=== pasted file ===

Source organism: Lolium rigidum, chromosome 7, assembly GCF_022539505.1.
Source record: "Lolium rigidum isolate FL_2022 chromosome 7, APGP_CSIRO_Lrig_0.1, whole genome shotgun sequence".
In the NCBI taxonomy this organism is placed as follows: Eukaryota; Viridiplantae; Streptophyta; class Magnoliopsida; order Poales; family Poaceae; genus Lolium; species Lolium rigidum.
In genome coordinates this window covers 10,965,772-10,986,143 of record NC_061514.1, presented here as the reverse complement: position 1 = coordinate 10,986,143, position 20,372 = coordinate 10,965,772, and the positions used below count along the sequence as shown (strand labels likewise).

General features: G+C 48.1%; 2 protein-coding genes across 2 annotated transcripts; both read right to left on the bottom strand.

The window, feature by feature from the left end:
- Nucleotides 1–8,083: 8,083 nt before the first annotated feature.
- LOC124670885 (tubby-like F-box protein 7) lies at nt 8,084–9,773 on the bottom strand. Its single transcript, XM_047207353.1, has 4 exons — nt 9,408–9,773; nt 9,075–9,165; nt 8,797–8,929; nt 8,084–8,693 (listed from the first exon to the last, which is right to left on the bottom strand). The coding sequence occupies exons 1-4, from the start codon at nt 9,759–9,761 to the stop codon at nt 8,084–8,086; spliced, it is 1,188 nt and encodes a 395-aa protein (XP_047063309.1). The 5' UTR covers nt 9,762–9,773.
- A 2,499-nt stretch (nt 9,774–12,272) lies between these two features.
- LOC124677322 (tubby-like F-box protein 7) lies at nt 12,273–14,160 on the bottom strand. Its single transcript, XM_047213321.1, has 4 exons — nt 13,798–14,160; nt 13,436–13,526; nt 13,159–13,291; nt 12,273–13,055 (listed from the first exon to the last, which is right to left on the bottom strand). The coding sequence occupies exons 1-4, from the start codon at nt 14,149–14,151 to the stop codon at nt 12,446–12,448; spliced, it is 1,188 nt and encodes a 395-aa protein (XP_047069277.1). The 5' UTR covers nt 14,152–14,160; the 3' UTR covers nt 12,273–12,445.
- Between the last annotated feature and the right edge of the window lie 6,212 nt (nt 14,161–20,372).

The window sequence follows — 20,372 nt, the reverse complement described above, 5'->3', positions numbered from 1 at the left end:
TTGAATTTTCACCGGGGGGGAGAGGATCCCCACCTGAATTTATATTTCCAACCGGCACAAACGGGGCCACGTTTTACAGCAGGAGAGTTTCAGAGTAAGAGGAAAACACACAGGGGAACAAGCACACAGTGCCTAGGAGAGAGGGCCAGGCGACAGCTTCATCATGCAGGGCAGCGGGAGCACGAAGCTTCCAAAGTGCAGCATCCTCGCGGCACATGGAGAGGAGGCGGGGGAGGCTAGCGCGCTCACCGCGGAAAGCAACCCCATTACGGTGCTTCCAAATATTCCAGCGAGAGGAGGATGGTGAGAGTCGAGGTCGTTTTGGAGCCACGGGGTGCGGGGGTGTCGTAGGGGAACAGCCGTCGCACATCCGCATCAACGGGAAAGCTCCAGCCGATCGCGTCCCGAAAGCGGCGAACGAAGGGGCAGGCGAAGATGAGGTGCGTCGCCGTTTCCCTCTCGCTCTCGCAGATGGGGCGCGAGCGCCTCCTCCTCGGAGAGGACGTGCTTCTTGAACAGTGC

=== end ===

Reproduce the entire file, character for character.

Source organism: Lolium rigidum, chromosome 7, assembly GCF_022539505.1.
Source record: "Lolium rigidum isolate FL_2022 chromosome 7, APGP_CSIRO_Lrig_0.1, whole genome shotgun sequence".
In the NCBI taxonomy this organism is placed as follows: Eukaryota; Viridiplantae; Streptophyta; class Magnoliopsida; order Poales; family Poaceae; genus Lolium; species Lolium rigidum.
In genome coordinates this window covers 10,965,772-10,986,143 of record NC_061514.1, presented here as the reverse complement: position 1 = coordinate 10,986,143, position 20,372 = coordinate 10,965,772, and the positions used below count along the sequence as shown (strand labels likewise).

General features: G+C 48.1%; 2 protein-coding genes across 2 annotated transcripts; both read right to left on the bottom strand.

The window, feature by feature from the left end:
- Nucleotides 1–8,083: 8,083 nt before the first annotated feature.
- LOC124670885 (tubby-like F-box protein 7) lies at nt 8,084–9,773 on the bottom strand. Its single transcript, XM_047207353.1, has 4 exons — nt 9,408–9,773; nt 9,075–9,165; nt 8,797–8,929; nt 8,084–8,693 (listed from the first exon to the last, which is right to left on the bottom strand). The coding sequence occupies exons 1-4, from the start codon at nt 9,759–9,761 to the stop codon at nt 8,084–8,086; spliced, it is 1,188 nt and encodes a 395-aa protein (XP_047063309.1). The 5' UTR covers nt 9,762–9,773.
- A 2,499-nt stretch (nt 9,774–12,272) lies between these two features.
- LOC124677322 (tubby-like F-box protein 7) lies at nt 12,273–14,160 on the bottom strand. Its single transcript, XM_047213321.1, has 4 exons — nt 13,798–14,160; nt 13,436–13,526; nt 13,159–13,291; nt 12,273–13,055 (listed from the first exon to the last, which is right to left on the bottom strand). The coding sequence occupies exons 1-4, from the start codon at nt 14,149–14,151 to the stop codon at nt 12,446–12,448; spliced, it is 1,188 nt and encodes a 395-aa protein (XP_047069277.1). The 5' UTR covers nt 14,152–14,160; the 3' UTR covers nt 12,273–12,445.
- Between the last annotated feature and the right edge of the window lie 6,212 nt (nt 14,161–20,372).

The window sequence follows — 20,372 nt, the reverse complement described above, 5'->3', positions numbered from 1 at the left end:
TTGAATTTTCACCGGGGGGGAGAGGATCCCCACCTGAATTTATATTTCCAACCGGCACAAACGGGGCCACGTTTTACAGCAGGAGAGTTTCAGAGTAAGAGGAAAACACACAGGGGAACAAGCACACAGTGCCTAGGAGAGAGGGCCAGGCGACAGCTTCATCATGCAGGGCAGCGGGAGCACGAAGCTTCCAAAGTGCAGCATCCTCGCGGCACATGGAGAGGAGGCGGGGGAGGCTAGCGCGCTCACCGCGGAAAGCAACCCCATTACGGTGCTTCCAAATATTCCAGCGAGAGGAGGATGGTGAGAGTCGAGGTCGTTTTGGAGCCACGGGGTGCGGGGGTGTCGTAGGGGAACAGCCGTCGCACATCCGCATCAACGGGAAAGCTCCAGCCGATCGCGTCCCGAAAGCGGCGAACGAAGGGGCAGGCGAAGATGAGGTGCGTCGCCGTTTCCCTCTCGCTCTCGCAGATGGGGCGCGAGCGCCTCCTCCTCGGAGAGGACGTGCTTCTTGAACAGTGC